Also available on: Xbox Live Arcade
Developer: Telltale Studios
Publisher: Telltale Games
Genre: Puzzle / Adventure
Release date: Available Now
The Wallace & Gromit characters have gone from plasticine dreams in creator Nick Park's mind to internationally renowned superstars. Over a series of wonderful adventures, the inventive yet somewhat dense Wallace and his long-suffering canine Gromit have scooped three Academy Awards and countless merchandising sales in the process. For anyone longing to not only watch but also get involved with these marvellous escapades, Telltale Games has attempted to make their wish come true with Wallace & Gromit's Grand Adventures. Despite a few minor gripes, the first two salvos in this four-episode series really bring forth the treasured character's charm, feel and humour to make this a real treat for fans.
Telltale Studios (Sam & Max, Monkey Island) has a strong history of creating episode-based content that is both accessible and fun. However, taking on the much-loved and critically-lauded property of Wallace & Gromit is a seriously brave thing. Thankfully, the first two Grand Adventures - Fright Of The Bumblebees and The Last Resort - not only do justice to the characters, but also add a new dimension to their bizarre escapades. For anyone not quite up to speed, Wallace is a northern inventor-cum-entrepreneur who is partial to creating big vision ventures that invariably result in some bizarre and apocalyptic outcome. This usually requires his intelligent yet so often exasperated dog Gromit to step in and save the day, with Wallace generally none the wiser.
One slight disappointment in Grand Adventures is that Peter Sallis does not lend his voice for the role of Wallace, but Telltale has been able to secure backup actor Ben Whitehead instead. What is more important, though, is that the studio has managed to capture the exasperated and knowing expressions exhibited by Gromit as his master bumbles through life. This, alongside other aspects, really brings forth the distinctive look and feel of Wallace & Gromit. The voice acting is well delivered, the graphics are well animated and the compelling stories brim full with northern charm - lots of 'chucks', 'loves' and 'anyroads' - to make this a fitting addition to the series.
All action in the episodes focuses around the duo's home on West Wallaby Street in an atypical northern town believed by some to be based on Wigan. This also features a host of stereotypically humorous characters, including Asian shopkeeper Mr Paneer, insane old military type Major Crum, bureaucratic Officer Dibbins, quintessential spinster Miss Felicity Flit (with her yappy dogs Poodgie-Woo and Tinkie-Wee), big Scottish bully Duncan McBiscuit and elderly newsagency owner Mrs Gabberley, who constantly argues with the grumpy, disembodied voice of her husband.
In Fright of the Bumblebees, Wallace's From Bee To You honey business has received an order to supply 50 gallons of the sweet stuff to Mr Paneer. To hurry along production, the big-eared entrepreneur decides to use a super-growth formula. As per usual, things go rather quickly awry, resulting in a swarm of genetically enhanced super bees attacking the town. Moving on to the The Last Resort, this time Wallace has decided to build a seaside resort in his basement on a particularly grim and rainy day. He charges the local residents to holiday there, but a vicious 'thumping' incident results in Gromit having to track down the culprit and save the resort from controversy.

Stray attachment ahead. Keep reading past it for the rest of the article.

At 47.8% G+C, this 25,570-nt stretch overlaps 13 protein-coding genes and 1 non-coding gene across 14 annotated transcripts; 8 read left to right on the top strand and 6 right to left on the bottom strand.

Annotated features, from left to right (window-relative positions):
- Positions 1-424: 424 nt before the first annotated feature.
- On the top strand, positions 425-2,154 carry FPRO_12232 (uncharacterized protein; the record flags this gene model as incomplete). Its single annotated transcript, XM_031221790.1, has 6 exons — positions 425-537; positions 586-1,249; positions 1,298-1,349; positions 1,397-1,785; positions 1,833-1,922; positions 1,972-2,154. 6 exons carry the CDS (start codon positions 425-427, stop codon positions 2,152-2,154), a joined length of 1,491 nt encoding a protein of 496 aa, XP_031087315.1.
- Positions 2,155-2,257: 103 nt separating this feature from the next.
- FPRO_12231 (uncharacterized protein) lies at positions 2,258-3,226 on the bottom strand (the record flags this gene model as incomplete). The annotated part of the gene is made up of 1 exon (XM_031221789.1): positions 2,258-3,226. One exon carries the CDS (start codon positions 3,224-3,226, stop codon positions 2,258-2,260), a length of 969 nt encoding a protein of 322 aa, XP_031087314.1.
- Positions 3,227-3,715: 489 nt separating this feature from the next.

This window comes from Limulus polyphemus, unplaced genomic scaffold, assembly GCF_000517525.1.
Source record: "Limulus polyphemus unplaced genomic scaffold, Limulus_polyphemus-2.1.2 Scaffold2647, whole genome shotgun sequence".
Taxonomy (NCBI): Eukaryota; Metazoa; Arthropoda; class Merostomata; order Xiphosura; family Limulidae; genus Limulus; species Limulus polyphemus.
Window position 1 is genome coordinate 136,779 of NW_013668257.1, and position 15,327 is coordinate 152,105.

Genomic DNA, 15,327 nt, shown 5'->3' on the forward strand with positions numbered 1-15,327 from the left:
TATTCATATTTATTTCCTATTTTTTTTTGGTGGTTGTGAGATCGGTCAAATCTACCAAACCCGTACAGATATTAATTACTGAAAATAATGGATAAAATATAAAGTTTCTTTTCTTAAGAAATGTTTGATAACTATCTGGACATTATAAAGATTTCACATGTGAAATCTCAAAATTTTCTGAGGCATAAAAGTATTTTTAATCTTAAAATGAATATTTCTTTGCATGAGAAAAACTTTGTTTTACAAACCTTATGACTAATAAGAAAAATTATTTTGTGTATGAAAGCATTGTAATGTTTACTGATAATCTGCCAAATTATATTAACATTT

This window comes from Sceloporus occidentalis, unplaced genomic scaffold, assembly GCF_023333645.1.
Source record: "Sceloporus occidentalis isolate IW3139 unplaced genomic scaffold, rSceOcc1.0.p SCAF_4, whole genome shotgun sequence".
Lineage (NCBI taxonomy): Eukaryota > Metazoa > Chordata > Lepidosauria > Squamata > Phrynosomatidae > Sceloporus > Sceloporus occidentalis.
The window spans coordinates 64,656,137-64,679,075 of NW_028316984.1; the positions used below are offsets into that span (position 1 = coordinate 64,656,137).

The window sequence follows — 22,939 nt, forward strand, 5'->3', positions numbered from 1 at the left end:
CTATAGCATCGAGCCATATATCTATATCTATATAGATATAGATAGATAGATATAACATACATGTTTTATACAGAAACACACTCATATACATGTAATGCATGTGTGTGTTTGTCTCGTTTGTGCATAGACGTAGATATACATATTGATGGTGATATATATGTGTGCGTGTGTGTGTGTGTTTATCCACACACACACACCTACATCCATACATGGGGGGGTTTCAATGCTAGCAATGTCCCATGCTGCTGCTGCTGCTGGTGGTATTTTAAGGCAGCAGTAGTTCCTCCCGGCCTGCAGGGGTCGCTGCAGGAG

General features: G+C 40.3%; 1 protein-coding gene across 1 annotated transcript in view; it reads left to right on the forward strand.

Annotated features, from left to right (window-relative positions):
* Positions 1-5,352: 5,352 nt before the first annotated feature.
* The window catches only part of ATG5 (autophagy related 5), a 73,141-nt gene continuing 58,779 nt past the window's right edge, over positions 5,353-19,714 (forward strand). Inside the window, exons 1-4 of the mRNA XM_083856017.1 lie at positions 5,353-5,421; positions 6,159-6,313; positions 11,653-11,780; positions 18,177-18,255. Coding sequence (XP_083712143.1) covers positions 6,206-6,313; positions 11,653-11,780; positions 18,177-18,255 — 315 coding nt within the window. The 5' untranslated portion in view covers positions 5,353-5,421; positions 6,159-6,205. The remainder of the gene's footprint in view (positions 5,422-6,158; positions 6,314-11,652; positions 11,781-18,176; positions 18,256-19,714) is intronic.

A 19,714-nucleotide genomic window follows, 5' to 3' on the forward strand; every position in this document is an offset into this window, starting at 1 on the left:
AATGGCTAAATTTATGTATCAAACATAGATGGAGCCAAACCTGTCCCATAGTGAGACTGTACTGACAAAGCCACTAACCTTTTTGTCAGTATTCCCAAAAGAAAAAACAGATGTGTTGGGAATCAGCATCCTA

Gameplay uses the traditional point-and-click approach of other adventure titles, where objects need to be collected and applied to affect different outcomes. However, gamers must also move either Wallace or Gromit around the playing space using the directional or WASD keys. This adds a nice new dimension to proceedings and also makes the whole experience feel a bit fresher. Word play-based challenges also feel well placed, while the odd action challenge requires quick reactions. Overall, the puzzles are well built, offering some occasionally head-scratching moments. This is especially so when an outcome is dependent on doing something else first, which requires a bit of lateral thinking.
However, there are moments when it all feels like a bit more story than actual gameplay. Sometimes players are not really doing much apart from gently nudging the story on, which does feel a little flimsy in gaming terms. However, this is offset by the stories, which may not be Wallace & Gromit vintage classics, but they are still nicely told. Most importantly, though, is that the games really bring forth the nature, charm and style of the characters. This also extends to the graphics, which not only reflect the rather odd world of West Wallaby Street, but also gives the feel of the quirky plasticine animation that made the series famous.
Grand Adventures is available via Steam and the Telltale Games website, as well as from Xbox Live Arcade (only Fright Of The Bumblebees as yet). Third instalment Muzzled! will be released at some point this month, while the final episode, The Bogey Man, is coming out in July. All four can be bought for $34.95 (around £24) or individual episodes can be purchased for $8.95 a piece. Each one will take about four to five hours to complete, which makes this pretty decent value on balance. Indeed, for any fans of Wallace & Gromit, this will be a real treat as it basically offers the chance to take part in one of the dynamic duo's adventures without leaving the comfort of the living room. Now that's just cracking, chuck.
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